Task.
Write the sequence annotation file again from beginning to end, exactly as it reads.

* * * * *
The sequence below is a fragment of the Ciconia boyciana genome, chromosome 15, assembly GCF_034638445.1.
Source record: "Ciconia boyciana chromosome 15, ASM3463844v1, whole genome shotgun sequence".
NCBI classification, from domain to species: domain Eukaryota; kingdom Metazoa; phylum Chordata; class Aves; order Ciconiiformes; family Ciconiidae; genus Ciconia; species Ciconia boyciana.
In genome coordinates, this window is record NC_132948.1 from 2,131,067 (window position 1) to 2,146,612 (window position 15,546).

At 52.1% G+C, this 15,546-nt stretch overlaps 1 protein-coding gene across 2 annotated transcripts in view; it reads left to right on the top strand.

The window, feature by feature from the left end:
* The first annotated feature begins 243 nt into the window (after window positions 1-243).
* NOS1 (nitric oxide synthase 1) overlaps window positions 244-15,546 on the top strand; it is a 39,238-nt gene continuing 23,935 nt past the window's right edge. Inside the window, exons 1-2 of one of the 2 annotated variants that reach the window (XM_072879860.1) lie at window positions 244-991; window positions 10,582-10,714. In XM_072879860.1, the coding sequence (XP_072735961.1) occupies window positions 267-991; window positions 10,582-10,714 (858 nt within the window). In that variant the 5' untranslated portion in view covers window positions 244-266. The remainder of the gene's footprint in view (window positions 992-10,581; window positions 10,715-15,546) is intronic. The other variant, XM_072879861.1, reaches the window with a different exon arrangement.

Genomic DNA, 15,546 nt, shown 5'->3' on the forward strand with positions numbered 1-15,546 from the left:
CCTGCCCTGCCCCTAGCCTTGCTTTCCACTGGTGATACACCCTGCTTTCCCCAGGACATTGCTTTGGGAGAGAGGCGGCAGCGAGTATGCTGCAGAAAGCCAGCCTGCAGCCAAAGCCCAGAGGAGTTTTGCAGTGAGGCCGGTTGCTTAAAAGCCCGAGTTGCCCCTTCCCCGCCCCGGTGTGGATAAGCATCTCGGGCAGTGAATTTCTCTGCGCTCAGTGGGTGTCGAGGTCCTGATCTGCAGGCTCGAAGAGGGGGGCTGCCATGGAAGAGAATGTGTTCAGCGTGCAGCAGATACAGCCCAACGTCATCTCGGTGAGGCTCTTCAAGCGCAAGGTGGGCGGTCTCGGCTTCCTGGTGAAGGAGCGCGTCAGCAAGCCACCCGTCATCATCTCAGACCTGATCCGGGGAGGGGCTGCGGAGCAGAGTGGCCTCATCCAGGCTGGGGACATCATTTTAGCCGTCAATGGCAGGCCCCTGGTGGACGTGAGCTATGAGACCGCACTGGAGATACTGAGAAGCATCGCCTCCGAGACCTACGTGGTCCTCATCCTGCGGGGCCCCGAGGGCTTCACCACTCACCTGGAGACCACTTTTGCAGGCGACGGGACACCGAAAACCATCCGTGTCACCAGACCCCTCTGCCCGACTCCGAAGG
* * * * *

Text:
The sequence below is a fragment of the Ciconia boyciana genome, chromosome 15, assembly GCF_034638445.1.
Source record: "Ciconia boyciana chromosome 15, ASM3463844v1, whole genome shotgun sequence".
NCBI classification, from domain to species: domain Eukaryota; kingdom Metazoa; phylum Chordata; class Aves; order Ciconiiformes; family Ciconiidae; genus Ciconia; species Ciconia boyciana.
In genome coordinates, this window is record NC_132948.1 from 2,131,067 (window position 1) to 2,146,612 (window position 15,546).

At 52.1% G+C, this 15,546-nt stretch overlaps 1 protein-coding gene across 2 annotated transcripts in view; it reads left to right on the top strand.

The window, feature by feature from the left end:
* The first annotated feature begins 243 nt into the window (after window positions 1-243).
* NOS1 (nitric oxide synthase 1) overlaps window positions 244-15,546 on the top strand; it is a 39,238-nt gene continuing 23,935 nt past the window's right edge. Inside the window, exons 1-2 of one of the 2 annotated variants that reach the window (XM_072879860.1) lie at window positions 244-991; window positions 10,582-10,714. In XM_072879860.1, the coding sequence (XP_072735961.1) occupies window positions 267-991; window positions 10,582-10,714 (858 nt within the window). In that variant the 5' untranslated portion in view covers window positions 244-266. The remainder of the gene's footprint in view (window positions 992-10,581; window positions 10,715-15,546) is intronic. The other variant, XM_072879861.1, reaches the window with a different exon arrangement.

Genomic DNA, 15,546 nt, shown 5'->3' on the forward strand with positions numbered 1-15,546 from the left:
CCTGCCCTGCCCCTAGCCTTGCTTTCCACTGGTGATACACCCTGCTTTCCCCAGGACATTGCTTTGGGAGAGAGGCGGCAGCGAGTATGCTGCAGAAAGCCAGCCTGCAGCCAAAGCCCAGAGGAGTTTTGCAGTGAGGCCGGTTGCTTAAAAGCCCGAGTTGCCCCTTCCCCGCCCCGGTGTGGATAAGCATCTCGGGCAGTGAATTTCTCTGCGCTCAGTGGGTGTCGAGGTCCTGATCTGCAGGCTCGAAGAGGGGGGCTGCCATGGAAGAGAATGTGTTCAGCGTGCAGCAGATACAGCCCAACGTCATCTCGGTGAGGCTCTTCAAGCGCAAGGTGGGCGGTCTCGGCTTCCTGGTGAAGGAGCGCGTCAGCAAGCCACCCGTCATCATCTCAGACCTGATCCGGGGAGGGGCTGCGGAGCAGAGTGGCCTCATCCAGGCTGGGGACATCATTTTAGCCGTCAATGGCAGGCCCCTGGTGGACGTGAGCTATGAGACCGCACTGGAGATACTGAGAAGCATCGCCTCCGAGACCTACGTGGTCCTCATCCTGCGGGGCCCCGAGGGCTTCACCACTCACCTGGAGACCACTTTTGCAGGCGACGGGACACCGAAAACCATCCGTGTCACCAGACCCCTCTGCCCGACTCCGAAGG